(A review and study from the book by Kris Lundgaard.)
The works of John Owen are considered to be the best on puritan theology. Kris Lundgaard has done a remarkable job in retelling John Owen’s in a contemporary way.
The book was introduced to me by a co-member of a Christian Internet group. After placing an order for a copy of the book online, I was waiting to lay hands on it. And when I got it, I carefully studied the book from the beginning to the end, highlighting and re-reading at places throughout the book.
The Pluses and the minuses:
The book is honest, real and true about the indwelling sin or the role of flesh in a believer’s life. It explains the tricks of the trade, the life cycle of sin and its deceitfulness.
But one cannot really conquer the enemy within by simply reading this book or by understanding what it tells. There’s a lot of work to do on our part before we can see any good result. Only God in His infinite mercy, grace and power can help us to defeat this giant against our soul.
Though we get “knowledge” about how flesh works and sin operates, this knowledge cannot transform us. Maybe one will become a bit more cautious for a while, until sin quietly follows him and stabs him in the back.
I must agree that the book talks about the spiritual duty that we ought to do to God, which can protect us. But it is the doctrine we already know! And this knowledge alone could not do much of help. The power to set free, is the power of the Spirit. The book does not stress about the power of the Spirit, which is much greater than the power of the flesh. Most part of the book keeps repeatedly stressing about the power of the flesh(which is true in fact!), but never talks so much about the power of the Spirit that is available for us.
Having said this, I must also say that the part of the Power of the flesh is true as expressed in the book. This book will prove wrong, anybody who thinks that he is strong and will not fall – As sin brought down the strongest man in the world, the wisest man who ever lived, and the man after God’s own heart.
Some of my favourite quotes from the book:
The Law of Sin:
So I find this law at work: When I want to do good, evil is right there within me. (Romans 7:21)
Paul uses “law” as a metaphor here. Law entices us to obey with offers of reward and compels us to submit by threats of punishment for disobedience.
We can also think of law in the way we speak of “laws of nature”. Gravity, for example is a law that bends things in its direction. When we find this law in us, Paul’s “Who shall deliver me?” echoes down our bones.
The Long arm of the Law:
The pleasures of sin are the rewards it offers-rewards most people will sell their souls for. Hebrews 11:24-26 hints at the battle for the heart of Moses:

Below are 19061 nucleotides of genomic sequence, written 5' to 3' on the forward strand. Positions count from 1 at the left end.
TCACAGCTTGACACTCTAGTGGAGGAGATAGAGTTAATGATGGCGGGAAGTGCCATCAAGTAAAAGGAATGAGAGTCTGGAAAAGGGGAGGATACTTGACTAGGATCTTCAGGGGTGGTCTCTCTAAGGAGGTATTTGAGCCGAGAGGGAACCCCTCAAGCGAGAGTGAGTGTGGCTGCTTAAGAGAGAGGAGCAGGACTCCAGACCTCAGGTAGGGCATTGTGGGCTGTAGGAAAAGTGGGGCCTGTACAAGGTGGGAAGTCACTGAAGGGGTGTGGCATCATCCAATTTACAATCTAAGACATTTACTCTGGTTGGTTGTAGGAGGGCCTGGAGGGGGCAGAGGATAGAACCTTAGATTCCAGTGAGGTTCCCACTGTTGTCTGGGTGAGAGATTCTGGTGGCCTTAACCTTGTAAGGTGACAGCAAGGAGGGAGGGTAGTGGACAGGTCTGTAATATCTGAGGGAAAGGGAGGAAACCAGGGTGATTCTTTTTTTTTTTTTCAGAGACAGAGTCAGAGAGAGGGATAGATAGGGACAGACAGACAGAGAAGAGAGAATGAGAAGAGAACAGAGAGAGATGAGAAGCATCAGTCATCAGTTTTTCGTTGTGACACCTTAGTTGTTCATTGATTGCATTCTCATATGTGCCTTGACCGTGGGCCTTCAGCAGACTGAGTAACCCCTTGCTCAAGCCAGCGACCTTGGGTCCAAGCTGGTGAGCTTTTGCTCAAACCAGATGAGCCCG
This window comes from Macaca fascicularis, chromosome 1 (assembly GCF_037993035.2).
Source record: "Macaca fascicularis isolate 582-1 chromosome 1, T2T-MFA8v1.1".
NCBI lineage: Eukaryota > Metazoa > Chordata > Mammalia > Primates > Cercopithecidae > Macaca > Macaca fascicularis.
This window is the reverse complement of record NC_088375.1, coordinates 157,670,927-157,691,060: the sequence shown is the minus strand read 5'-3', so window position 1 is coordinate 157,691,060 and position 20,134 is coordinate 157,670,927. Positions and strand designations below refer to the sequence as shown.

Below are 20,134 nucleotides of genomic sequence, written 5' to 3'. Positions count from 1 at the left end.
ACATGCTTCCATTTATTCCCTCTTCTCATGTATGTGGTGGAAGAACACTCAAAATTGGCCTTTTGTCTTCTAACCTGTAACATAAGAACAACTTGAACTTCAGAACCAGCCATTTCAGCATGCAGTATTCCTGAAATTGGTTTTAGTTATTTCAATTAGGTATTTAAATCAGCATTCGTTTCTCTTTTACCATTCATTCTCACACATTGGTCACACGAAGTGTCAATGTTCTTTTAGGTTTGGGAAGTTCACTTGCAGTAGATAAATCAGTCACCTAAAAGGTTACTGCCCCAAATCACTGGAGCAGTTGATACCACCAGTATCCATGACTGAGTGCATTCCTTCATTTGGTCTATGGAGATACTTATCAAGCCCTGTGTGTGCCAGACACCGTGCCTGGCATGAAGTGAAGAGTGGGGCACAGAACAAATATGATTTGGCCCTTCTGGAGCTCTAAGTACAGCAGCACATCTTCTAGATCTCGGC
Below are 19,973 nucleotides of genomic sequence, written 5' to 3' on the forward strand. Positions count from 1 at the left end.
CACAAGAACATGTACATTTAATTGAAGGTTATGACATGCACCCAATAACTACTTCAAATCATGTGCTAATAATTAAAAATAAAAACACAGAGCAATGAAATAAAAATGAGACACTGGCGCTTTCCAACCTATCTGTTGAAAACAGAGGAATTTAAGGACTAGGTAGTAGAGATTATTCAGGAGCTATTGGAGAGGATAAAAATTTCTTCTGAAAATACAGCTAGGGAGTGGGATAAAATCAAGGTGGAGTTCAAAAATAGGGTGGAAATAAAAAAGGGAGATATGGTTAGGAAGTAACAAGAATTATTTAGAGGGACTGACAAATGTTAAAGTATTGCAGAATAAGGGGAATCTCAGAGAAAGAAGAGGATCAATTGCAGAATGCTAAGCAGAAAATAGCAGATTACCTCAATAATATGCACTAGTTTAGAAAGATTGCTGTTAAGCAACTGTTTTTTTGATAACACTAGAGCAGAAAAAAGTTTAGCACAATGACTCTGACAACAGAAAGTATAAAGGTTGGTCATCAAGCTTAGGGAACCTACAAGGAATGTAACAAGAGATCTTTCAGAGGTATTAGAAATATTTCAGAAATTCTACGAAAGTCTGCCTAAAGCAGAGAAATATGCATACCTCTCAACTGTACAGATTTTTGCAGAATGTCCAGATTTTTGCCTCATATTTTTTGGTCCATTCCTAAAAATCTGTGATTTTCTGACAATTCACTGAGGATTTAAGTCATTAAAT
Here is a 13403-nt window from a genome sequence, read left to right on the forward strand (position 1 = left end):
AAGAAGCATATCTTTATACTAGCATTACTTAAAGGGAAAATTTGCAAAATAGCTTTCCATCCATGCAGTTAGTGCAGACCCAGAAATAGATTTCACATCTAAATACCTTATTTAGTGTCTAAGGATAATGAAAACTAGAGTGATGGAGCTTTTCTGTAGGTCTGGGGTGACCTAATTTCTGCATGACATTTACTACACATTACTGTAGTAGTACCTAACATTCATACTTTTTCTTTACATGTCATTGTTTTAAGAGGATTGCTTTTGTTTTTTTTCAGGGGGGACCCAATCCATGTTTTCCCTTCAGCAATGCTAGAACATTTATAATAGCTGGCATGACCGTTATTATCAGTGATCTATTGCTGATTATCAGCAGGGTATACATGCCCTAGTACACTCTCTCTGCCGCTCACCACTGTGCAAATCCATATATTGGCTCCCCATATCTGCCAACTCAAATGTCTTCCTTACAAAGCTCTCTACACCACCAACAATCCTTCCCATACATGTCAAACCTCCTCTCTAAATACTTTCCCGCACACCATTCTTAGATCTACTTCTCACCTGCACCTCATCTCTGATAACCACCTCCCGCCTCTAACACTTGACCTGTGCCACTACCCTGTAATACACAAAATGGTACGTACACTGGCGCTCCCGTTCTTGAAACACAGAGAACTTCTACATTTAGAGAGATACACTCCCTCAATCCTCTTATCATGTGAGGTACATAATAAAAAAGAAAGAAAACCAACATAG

By faith Moses, when he had grown up, refused to be known as the son of Pharaoh’s daughter. He chose to be mistreated along with the people of God rather than to enjoy the pleasures of sin for a short time. He regarded disgrace for the sake of Christ as of a greater value than the treasures of Egypt, because he was looking ahead to his reward.
The contest was between the law of sin and the law of grace. The rewards offered to Moses by sin must have been great: honour with the Egyptians, wealth beyond anything he could see among the people of Israel, the intellectual delights of debating with the top minds of Egypt, the sensual pleasures of fine food, women and entertainment. You can see in your own heart how compelling and enslaving sin’s rewards are. Moses is one of the few in whom the rewards of grace prevailed.
One thing Moses faced if he didn’t bow to sin was a life of “mistreatment” and “disgrace”. And sin loves to parade those before believer’s eyes.
The life of the disciple is not for the timid. Most would rather give in to sin than go through the painful work of picking up a cross and nailing their flesh to it.
The Indwelling sin:
It has settled down in us and is at home (Romans 7:17,20)
If sin came to visit now and then, like an unwelcome in-law, we could get a lot of godliness done while it was away. But the flesh is a relentless homebody and assailant.
Since it works from within, it “easily entangles” us. (Hebrews 12:1). There is no spiritual duty, nothing godly, you can set yourself to, in which you won’t feel the wind of sin’s resistance in your face.
Guard your heart, above all things:
The mind is the sentinel, commanded to watch carefully over the soul. If the mind determines that an action is right, the affections should then fall in line and desire, long for and cling to that which the mind said was good. Lastly the will puts the soul into action, carrying out what the mind said was good and the affections hungered for. When each does it’s job, you obey God from the heart.
If your mind is persuaded to believe a sin is good for your soul, and your affections work up an appetite for it, the will gives it’s consent – the dominoes fall and the flesh bears it’s putrid fruit in your life.
Joseph’s mind was protected by two thoughts: the vileness of sin (“How then I could do such a wicked thing?”) and God’s grace and goodness (“How then could I.. sin against God?”). Because his mind was prepared for action (1 Peter 1:13-16), he could see through the deceit of the flesh and resist temptation – though it was overwhelmingly powerful.
If the mind fails to identify a sin as evil, wicked, vile and bitter, the affections will not be safe from clinging to it, nor the will from giving consent.
The Cross is the place where you can know the vileness of sin and goodness of God.
What shows God’s hatred of sin more than the Cross?
What shows God’s love to you more than the Cross?
I can add still a lot more here, but then I would have to type so many pages :P. So better I recommend you to go, buy a copy of this book and read for yourself. Above all, Be ruled by the Spirit, and don’t wave the white flag to the Flesh. Amen.